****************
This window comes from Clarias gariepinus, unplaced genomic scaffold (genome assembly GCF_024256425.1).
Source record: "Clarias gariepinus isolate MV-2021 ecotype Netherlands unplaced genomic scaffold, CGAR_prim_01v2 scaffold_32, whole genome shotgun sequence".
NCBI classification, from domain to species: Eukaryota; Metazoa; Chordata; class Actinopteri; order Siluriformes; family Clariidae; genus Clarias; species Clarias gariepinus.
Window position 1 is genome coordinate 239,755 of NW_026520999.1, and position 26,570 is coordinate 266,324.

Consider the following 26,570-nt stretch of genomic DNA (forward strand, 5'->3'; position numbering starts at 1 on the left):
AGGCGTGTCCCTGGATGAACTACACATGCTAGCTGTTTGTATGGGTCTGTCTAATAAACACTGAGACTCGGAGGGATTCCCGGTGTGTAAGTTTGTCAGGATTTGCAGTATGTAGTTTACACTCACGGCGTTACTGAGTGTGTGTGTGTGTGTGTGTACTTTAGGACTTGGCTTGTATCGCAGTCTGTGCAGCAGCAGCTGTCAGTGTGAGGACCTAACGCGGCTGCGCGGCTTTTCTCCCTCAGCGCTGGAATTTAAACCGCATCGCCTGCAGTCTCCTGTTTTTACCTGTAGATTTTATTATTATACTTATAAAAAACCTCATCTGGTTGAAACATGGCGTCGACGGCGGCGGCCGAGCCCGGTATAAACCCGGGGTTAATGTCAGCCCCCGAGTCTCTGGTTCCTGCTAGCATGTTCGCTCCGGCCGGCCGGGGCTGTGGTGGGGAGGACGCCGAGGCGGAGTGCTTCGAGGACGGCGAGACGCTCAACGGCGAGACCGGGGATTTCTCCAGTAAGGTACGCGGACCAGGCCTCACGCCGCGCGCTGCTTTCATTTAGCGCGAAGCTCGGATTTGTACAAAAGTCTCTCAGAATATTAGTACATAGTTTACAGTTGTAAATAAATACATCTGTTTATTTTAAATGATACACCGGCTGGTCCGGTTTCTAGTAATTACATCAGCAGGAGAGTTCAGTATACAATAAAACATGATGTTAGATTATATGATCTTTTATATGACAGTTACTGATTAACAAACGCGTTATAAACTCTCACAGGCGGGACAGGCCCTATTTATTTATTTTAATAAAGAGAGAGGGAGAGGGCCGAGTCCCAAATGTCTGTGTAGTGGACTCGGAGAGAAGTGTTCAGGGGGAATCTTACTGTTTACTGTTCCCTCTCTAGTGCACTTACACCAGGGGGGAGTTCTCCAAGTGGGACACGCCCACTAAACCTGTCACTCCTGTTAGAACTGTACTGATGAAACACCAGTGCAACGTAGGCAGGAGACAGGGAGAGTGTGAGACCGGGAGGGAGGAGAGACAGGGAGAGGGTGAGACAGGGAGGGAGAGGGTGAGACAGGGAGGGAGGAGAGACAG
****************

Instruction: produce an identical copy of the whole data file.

This window comes from Clarias gariepinus, unplaced genomic scaffold (genome assembly GCF_024256425.1).
Source record: "Clarias gariepinus isolate MV-2021 ecotype Netherlands unplaced genomic scaffold, CGAR_prim_01v2 scaffold_32, whole genome shotgun sequence".
NCBI classification, from domain to species: Eukaryota; Metazoa; Chordata; class Actinopteri; order Siluriformes; family Clariidae; genus Clarias; species Clarias gariepinus.
Window position 1 is genome coordinate 239,755 of NW_026520999.1, and position 26,570 is coordinate 266,324.

Consider the following 26,570-nt stretch of genomic DNA (forward strand, 5'->3'; position numbering starts at 1 on the left):
AGGCGTGTCCCTGGATGAACTACACATGCTAGCTGTTTGTATGGGTCTGTCTAATAAACACTGAGACTCGGAGGGATTCCCGGTGTGTAAGTTTGTCAGGATTTGCAGTATGTAGTTTACACTCACGGCGTTACTGAGTGTGTGTGTGTGTGTGTGTACTTTAGGACTTGGCTTGTATCGCAGTCTGTGCAGCAGCAGCTGTCAGTGTGAGGACCTAACGCGGCTGCGCGGCTTTTCTCCCTCAGCGCTGGAATTTAAACCGCATCGCCTGCAGTCTCCTGTTTTTACCTGTAGATTTTATTATTATACTTATAAAAAACCTCATCTGGTTGAAACATGGCGTCGACGGCGGCGGCCGAGCCCGGTATAAACCCGGGGTTAATGTCAGCCCCCGAGTCTCTGGTTCCTGCTAGCATGTTCGCTCCGGCCGGCCGGGGCTGTGGTGGGGAGGACGCCGAGGCGGAGTGCTTCGAGGACGGCGAGACGCTCAACGGCGAGACCGGGGATTTCTCCAGTAAGGTACGCGGACCAGGCCTCACGCCGCGCGCTGCTTTCATTTAGCGCGAAGCTCGGATTTGTACAAAAGTCTCTCAGAATATTAGTACATAGTTTACAGTTGTAAATAAATACATCTGTTTATTTTAAATGATACACCGGCTGGTCCGGTTTCTAGTAATTACATCAGCAGGAGAGTTCAGTATACAATAAAACATGATGTTAGATTATATGATCTTTTATATGACAGTTACTGATTAACAAACGCGTTATAAACTCTCACAGGCGGGACAGGCCCTATTTATTTATTTTAATAAAGAGAGAGGGAGAGGGCCGAGTCCCAAATGTCTGTGTAGTGGACTCGGAGAGAAGTGTTCAGGGGGAATCTTACTGTTTACTGTTCCCTCTCTAGTGCACTTACACCAGGGGGGAGTTCTCCAAGTGGGACACGCCCACTAAACCTGTCACTCCTGTTAGAACTGTACTGATGAAACACCAGTGCAACGTAGGCAGGAGACAGGGAGAGTGTGAGACCGGGAGGGAGGAGAGACAGGGAGAGGGTGAGACAGGGAGGGAGAGGGTGAGACAGGGAGGGAGGAGAGACAG